The American Academy of Emergency Medicine has a Position Statement
on Ethical Expert Conduct and Testimony.
It is by these guidelines that I conduct myself as an emergency medicine expert and emergency medicine expert witness. The guidelines were published on 10/24/05.
AAEM Position Statement
AAEM states that these principles are essential to the conduct of the expert offering principles, opinions, or testimony in medical-legal matters.
AAEM’s policy conversely states that a violation of these principles constitutes a violation of the Academy’s Ethics policy and may be subject to sanctions.
“Expert Testimony as Medical Practice
Provision of opinions, reports, reviews, or testimony as a medical expert is part of medical practice. As such, an expert witness providing such services is subject to all applicable rules, regulations, and standards as well as the oversight and authority of the appropriate state licensing body.”
Qualifications of an Emergency Medicine Expert Witness
“An expert witness offering testimony related to emergency medical care must be
- board certified by The American Board of Emergency Medicine or the American Board of Osteopathic Emergency Medicine; and
- actively engaged in the provision of emergent medical care to patients.”
I am a full-time emergency medicine practitioner and have been practicing emergency medicine for over 21 years post-residency. I am board-certified by the American Board of Emergency Medicine through 2027.
“Scope of Testimony
An expert witness offering testimony should:
- offer testimony only about the care that falls within the expert’s area of expertise and training; (this, therefore, precludes testimony outside of the expert’s area of expertise. For example, in general, an orthopedist should not comment on care provided by a hematologist)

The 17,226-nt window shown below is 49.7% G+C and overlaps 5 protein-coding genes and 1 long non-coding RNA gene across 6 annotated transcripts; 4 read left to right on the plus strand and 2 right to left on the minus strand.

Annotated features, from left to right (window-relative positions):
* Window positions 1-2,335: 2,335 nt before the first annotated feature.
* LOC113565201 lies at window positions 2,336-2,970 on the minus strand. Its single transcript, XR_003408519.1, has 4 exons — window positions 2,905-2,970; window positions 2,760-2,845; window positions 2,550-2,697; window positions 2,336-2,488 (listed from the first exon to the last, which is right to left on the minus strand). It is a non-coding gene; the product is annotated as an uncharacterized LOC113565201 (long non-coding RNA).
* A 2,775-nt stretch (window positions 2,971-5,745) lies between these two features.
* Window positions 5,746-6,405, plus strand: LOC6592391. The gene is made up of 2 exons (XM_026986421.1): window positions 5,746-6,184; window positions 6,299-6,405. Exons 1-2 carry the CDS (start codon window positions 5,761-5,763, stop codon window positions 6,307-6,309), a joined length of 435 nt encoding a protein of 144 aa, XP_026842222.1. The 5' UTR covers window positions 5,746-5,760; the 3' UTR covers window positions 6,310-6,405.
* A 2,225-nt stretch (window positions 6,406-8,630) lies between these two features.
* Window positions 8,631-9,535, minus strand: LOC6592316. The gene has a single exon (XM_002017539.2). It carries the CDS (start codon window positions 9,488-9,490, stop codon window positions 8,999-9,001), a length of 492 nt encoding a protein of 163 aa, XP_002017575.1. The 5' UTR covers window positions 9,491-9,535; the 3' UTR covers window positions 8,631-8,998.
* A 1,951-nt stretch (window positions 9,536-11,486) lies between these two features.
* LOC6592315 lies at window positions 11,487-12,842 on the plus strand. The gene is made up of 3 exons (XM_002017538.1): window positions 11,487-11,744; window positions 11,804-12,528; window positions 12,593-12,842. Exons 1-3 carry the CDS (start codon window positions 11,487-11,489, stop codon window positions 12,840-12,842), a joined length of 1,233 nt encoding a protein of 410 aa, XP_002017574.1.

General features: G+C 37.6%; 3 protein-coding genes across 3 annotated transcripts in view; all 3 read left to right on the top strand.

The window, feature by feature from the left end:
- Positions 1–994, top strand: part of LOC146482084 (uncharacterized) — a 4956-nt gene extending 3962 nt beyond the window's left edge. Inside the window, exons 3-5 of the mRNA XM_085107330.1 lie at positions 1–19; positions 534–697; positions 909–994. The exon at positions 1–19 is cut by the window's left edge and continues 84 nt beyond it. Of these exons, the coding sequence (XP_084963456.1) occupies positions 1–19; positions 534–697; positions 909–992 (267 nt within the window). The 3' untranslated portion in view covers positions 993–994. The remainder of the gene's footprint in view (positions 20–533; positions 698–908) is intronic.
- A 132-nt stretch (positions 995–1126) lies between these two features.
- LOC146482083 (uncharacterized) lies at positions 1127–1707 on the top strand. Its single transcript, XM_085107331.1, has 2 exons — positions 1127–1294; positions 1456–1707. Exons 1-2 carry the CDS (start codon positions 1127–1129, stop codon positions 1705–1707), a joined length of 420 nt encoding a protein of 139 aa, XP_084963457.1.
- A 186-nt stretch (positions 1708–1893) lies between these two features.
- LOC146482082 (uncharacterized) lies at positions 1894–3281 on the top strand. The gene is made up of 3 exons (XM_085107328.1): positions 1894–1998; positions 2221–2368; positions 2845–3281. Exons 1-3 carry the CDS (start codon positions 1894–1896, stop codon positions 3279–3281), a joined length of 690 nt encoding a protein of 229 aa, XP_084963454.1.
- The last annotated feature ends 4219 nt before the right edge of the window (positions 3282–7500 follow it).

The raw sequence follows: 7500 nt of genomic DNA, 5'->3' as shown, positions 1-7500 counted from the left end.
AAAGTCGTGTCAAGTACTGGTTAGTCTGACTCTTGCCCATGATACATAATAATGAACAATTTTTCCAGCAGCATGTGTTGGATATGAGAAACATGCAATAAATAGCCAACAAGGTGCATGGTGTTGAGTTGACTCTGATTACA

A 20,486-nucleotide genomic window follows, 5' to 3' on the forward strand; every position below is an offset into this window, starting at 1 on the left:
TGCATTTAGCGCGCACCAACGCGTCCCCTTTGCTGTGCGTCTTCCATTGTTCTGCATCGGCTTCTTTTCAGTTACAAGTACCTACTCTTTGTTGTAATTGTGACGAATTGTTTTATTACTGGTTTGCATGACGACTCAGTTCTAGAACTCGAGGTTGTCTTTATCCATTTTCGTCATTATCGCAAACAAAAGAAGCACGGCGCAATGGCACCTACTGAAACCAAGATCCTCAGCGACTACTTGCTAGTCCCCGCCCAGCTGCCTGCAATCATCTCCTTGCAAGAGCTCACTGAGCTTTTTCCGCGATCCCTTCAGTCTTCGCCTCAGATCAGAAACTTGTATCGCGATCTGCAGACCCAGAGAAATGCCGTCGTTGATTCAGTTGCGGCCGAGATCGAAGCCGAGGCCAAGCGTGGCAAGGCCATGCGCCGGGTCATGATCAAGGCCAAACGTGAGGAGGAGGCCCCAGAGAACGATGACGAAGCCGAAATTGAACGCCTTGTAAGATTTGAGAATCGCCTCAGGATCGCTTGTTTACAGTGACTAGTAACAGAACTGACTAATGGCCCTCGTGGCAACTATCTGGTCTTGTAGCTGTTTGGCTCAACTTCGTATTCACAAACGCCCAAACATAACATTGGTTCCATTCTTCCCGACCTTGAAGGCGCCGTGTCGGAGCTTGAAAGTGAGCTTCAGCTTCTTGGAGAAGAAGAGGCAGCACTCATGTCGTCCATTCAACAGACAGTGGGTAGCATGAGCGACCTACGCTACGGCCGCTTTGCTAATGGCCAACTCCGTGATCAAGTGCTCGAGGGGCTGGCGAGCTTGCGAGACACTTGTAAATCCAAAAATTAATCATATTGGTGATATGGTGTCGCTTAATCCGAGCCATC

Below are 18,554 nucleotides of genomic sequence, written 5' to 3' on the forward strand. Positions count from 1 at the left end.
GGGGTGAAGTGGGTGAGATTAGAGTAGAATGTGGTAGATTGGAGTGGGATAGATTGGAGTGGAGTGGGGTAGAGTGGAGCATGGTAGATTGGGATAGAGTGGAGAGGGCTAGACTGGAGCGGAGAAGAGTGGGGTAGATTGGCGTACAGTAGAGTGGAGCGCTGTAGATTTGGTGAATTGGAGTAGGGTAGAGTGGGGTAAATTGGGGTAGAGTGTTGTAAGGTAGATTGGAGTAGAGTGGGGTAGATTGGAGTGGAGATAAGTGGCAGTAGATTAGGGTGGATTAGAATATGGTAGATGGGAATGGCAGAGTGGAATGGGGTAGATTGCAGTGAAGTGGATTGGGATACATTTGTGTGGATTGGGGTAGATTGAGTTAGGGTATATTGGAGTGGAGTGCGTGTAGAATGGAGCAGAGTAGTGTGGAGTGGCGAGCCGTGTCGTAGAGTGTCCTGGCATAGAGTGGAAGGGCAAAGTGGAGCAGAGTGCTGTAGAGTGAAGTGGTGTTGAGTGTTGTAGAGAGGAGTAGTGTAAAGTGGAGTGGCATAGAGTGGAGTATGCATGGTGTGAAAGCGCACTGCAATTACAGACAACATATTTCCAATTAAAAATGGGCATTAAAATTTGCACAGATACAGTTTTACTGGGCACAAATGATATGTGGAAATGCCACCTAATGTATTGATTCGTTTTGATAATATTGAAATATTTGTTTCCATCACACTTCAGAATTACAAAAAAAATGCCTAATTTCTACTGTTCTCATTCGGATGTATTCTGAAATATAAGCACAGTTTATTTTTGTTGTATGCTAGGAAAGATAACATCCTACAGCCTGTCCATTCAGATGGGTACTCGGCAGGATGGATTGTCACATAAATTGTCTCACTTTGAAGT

- conduct a thorough review of relevant material including, but not limited to, medical records, test results, and witness statements or depositions prior to offering testimony or opinions;
- review and be prepared to describe medical literature relevant to the care provided, including that literature provided by other witnesses when possible;
- offer complete testimony (whenever necessary to avoid incomplete or inaccurate testimony, the expert must offer appropriate qualifications or clarifications); and
- explicitly state whenever an opinion offered is not conclusive, as well as explain the reason(s) why it is not.”
As an Emergency Medicine Expert Witness, I was asked to opine on the care provided by a hematologist, infectious disease doctor, and intensivist. This was outside my expertise. However, I was able to discuss what the expected standard of care for response time was in my emergency department or settings similar to the ones where I have practiced.
Emergency Medicine Expert Witness Duty to the Court
“At all times, an expert witness offering testimony must
- impartially assist the Court and its officers on relevant matters within the expert’s area of expertise;
- not advocate for the party who engages him or her as an expert witness;”
A medical expert witness, and specifically for this discussion, an emergency medicine expert witness should be able to be impartial.
“Duty to Confer
At the direction of the court, an expert witness will confer with other witnesses to
- attempt to reach an agreement on matters within the field of expertise of the expert witnesses;
- prepare and sign a joint witness statement describing matters of agreement and disagreement among the witnesses, along with the reasons for disagreement.”
In following the court’s direction, the expert must exercise independent and professional judgment and must not act on the instructions or directions of any person to withhold or avoid agreement.
Professional Reimbursement for an Emergency Medicine Expert Witness
“An expert witness, being engaged in the practice of medicine, shall be entitled to fair reimbursement for all work performed. In establishing a fee structure, the expert witness shall refuse payment based on case outcome.”
The emergency medicine expert consultation I provide is independent of the case outcome. The consultation is an hourly fee and not contingency based. With over 20 years of experience as an Emergency Medicine Physician in various practice settings, I can opine on the causation and standard of care as it relates to the practice of emergency medicine.
Please reach out to me to discuss your case. The initial consultation is free.
Paul Louis, M.D., FAAEM
Phone: (561) 445-6674